We find the beginnings of modern French masonry in the labors of Martine de Pasqually, Louis Claude de Saint-Martin, and perhaps to a some extent Cagliostro who toiled greatly to found his Egyptian rite in France. It is noticeable, however, that Cagliostro had become a member of a London lodge before attempting work on the Continent. In France, masonry had a more political complexion, being a source of the democratic thought underlying the French (and later the Italian) Revolution. Because of the political alignment of continental Freemasonry, an extreme enmity developed between Free-masonry and the Roman Catholic Church, which had aligned itself to the royal families of Europe. Masonry in England, a country that broke with Rome during the Reformation of the sixteenth century, had a much more apolitical stance.

Official opposition to Freemasonry by the Roman Catholic Church dates back to Papal bulls of 1738 and 1751 and is a tangled story of suspicion and intrigue relating to masonic secrecy and to complex political developments of the time. Much antagonism has been deliberately fostered by mischief makers. For example, during the nineteenth century, the French journalist Gabriel Jogand-Pagés, writing under the name Leo Taxil, perpetrated an extraordinary and prolonged hoax in which he claimed to have exposed a Satanist activity within Freemasonry. The motive appears to have been to embarrass the Roman Catholic Church, but it also added to traditional Church prejudices against Freemasonry and caused much trouble for masons.

The plot involved the claim that a certain Diana Vaughan, claimed to have been a High Priestess of Satanic Freemasonry and dedicated to overthrowing Christianity and winning the world for Satanism, had been converted to the Roman Catholic faith. The memoirs of "Diana Vaughan," written by Jogand, were read by Pope Leo XIII, and Jogand himself was received in private audience by the pope, and an anti-masonic congress was summoned in 1887 at Trent.

On Easter Monday 1897, at a press conference to present Diana Vaughan, Jogand confessed to his conspiracy and the details of his complex hoax are now generally known. But, great damage had already been done to relations between Roman Catholics and Freemasons. In 1917 the church declared that anyone who joined a masonic lodge was automatically excommunicated.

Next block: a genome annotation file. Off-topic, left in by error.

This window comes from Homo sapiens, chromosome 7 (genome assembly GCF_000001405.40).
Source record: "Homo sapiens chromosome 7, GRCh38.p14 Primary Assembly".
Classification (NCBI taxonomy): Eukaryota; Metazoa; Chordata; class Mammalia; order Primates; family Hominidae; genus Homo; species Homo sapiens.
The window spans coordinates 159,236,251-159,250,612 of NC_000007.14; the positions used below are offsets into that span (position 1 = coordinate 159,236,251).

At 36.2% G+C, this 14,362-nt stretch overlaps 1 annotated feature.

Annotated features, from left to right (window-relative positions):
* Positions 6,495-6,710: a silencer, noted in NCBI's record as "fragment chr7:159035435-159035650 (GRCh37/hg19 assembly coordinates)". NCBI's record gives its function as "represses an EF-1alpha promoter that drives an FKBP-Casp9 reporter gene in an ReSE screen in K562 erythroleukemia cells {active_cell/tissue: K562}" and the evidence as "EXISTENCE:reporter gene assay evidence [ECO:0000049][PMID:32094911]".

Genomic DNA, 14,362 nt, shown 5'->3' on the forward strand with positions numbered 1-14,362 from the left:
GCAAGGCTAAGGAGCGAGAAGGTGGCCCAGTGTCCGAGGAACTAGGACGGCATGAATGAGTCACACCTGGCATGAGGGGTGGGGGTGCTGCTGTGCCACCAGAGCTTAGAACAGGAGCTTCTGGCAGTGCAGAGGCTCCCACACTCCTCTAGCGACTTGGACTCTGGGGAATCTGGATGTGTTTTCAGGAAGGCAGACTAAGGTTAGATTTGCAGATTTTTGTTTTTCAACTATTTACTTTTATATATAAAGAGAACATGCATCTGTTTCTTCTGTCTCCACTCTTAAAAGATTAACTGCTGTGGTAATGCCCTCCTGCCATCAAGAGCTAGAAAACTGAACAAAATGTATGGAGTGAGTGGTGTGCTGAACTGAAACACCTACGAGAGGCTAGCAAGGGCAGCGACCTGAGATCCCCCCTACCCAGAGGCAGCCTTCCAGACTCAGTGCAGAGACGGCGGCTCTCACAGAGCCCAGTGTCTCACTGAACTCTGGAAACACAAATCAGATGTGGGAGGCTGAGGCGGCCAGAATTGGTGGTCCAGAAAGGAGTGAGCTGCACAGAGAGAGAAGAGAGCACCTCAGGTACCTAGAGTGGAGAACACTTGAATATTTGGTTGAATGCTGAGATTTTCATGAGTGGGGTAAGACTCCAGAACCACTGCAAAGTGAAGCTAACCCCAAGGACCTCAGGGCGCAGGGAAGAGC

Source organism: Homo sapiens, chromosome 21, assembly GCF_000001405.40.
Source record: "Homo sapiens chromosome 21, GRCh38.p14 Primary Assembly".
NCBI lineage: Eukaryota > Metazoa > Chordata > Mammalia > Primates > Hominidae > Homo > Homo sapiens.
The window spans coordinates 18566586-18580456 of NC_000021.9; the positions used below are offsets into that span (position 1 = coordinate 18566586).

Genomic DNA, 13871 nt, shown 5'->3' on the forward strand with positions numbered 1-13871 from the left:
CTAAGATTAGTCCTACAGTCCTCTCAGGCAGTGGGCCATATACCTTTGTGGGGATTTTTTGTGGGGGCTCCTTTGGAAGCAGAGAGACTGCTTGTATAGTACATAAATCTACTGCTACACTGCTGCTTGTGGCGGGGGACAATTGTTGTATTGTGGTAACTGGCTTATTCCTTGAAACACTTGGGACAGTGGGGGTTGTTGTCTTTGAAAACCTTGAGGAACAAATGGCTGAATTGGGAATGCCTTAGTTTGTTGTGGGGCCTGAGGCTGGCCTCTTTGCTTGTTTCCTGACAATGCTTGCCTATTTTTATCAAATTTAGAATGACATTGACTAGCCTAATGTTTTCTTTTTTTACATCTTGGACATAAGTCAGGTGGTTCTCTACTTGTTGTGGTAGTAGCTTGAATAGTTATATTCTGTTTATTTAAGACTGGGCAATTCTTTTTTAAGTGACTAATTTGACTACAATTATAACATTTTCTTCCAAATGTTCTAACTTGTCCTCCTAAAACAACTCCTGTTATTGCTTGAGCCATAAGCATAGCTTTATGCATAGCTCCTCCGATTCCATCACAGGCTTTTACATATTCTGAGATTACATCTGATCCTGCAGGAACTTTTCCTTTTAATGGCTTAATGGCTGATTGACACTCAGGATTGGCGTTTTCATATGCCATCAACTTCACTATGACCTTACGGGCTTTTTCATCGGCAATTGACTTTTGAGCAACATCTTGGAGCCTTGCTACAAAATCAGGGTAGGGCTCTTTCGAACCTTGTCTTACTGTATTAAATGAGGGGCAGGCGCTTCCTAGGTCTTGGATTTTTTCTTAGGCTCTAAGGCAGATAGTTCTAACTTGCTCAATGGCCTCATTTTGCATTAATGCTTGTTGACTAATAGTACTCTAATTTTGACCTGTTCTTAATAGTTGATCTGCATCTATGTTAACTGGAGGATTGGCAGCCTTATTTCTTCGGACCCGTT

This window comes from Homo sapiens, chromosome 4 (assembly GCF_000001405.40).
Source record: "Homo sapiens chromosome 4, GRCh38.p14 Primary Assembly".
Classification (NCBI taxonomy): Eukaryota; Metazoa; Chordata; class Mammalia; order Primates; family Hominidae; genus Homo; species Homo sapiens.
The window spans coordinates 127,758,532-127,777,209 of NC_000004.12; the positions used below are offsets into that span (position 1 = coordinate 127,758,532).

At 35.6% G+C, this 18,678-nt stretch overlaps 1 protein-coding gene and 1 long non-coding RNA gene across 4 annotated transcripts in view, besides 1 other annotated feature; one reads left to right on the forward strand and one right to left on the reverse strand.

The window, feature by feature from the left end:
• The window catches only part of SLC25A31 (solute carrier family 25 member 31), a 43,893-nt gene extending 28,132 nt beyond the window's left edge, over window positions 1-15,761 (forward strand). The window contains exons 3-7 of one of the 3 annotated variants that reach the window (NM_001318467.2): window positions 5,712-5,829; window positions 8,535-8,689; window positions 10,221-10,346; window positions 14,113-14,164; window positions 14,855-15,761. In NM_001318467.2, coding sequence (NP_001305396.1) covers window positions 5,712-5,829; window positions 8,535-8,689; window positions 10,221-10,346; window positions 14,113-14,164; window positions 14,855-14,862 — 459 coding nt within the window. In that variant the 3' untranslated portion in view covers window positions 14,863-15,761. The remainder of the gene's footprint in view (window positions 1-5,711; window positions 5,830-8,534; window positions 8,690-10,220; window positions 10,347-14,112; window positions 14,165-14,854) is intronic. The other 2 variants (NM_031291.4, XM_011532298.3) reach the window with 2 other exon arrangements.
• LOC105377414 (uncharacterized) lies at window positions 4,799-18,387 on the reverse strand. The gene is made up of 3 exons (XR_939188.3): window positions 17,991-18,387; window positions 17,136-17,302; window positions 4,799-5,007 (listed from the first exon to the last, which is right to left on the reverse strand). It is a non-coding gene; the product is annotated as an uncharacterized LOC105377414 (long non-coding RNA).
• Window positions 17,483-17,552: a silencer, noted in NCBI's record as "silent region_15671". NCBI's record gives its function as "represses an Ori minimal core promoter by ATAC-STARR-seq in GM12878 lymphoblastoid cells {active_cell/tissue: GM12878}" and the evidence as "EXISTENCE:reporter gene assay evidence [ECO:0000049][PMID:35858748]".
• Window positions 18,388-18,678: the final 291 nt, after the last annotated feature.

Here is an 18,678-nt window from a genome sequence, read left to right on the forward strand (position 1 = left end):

The Masonic Worldview

The Freemasons instituted an initiatory degree system by which members were step-by-step brought into the inner working of the lodge. Initially there were three degrees, but these could never satisfy the true gnostics. Various elaborate systems of degrees were developed to picture the levels leading from this world to God and to symbolize the journey of the knowing soul back home. The most famous, due to its success and longevity, was the 30° system placed upon the original three degrees that emerged as the 33° system of the Ancient and Accepted Rite, the system operative in the United Grand Lodge. This system became integral to the dominant American masonic body, the Ancient and Accepted Scottish Rite, and its teachings as illustrated in the writings of Albert Pike, its dominant intellectual leader.

As speculative masonry emerged, it espoused the idea that masonry was a restatement of the ancient religion of human-kind. At one time, the masons suggested, there were two religions, one for the educated and enlightened and one for the masses. The one religion of the enlightened became the base upon which the various historic faiths emerged. Through the centuries, however, adepts (masters) kept the original teachings intact, and they were eventually passed in their purity to the masonic leadership. In the modern age, due to the evolution of the race, more people are now capable of receiving and safely handling that secret wisdom that is now being disseminated by the masonic lodges. That secret wisdom came from the ancient East and Middle East, and both Eastern religions (especially Hinduism) and Western mystical systems such as Kabalism assist the process of describing it.

The ancient wisdom myth of Freemasonry found an origin in the Bible, a significantly more acceptable source to a Christian establishment than Arabia and the Muslim countries of Rosicrucianism. In 1 Kings 7:13-45, the masons found the story of Hiram. Hiram was employed by King Solomon to work on the temple in Jerusalem. After his work, he disappeared from both the pages of the Bible and from history. Freemasons, however, developed his biography that included a murder by his artisan colleagues. Hiram, in working on the temple, became aware of the "Word of God" inscribed in the secret parts of the temple. He would not reveal what he had learned and his non-collegial reticence cost him his life. His death then became integral to the ritual initiation of members who symbolically die and are reborn into the craft.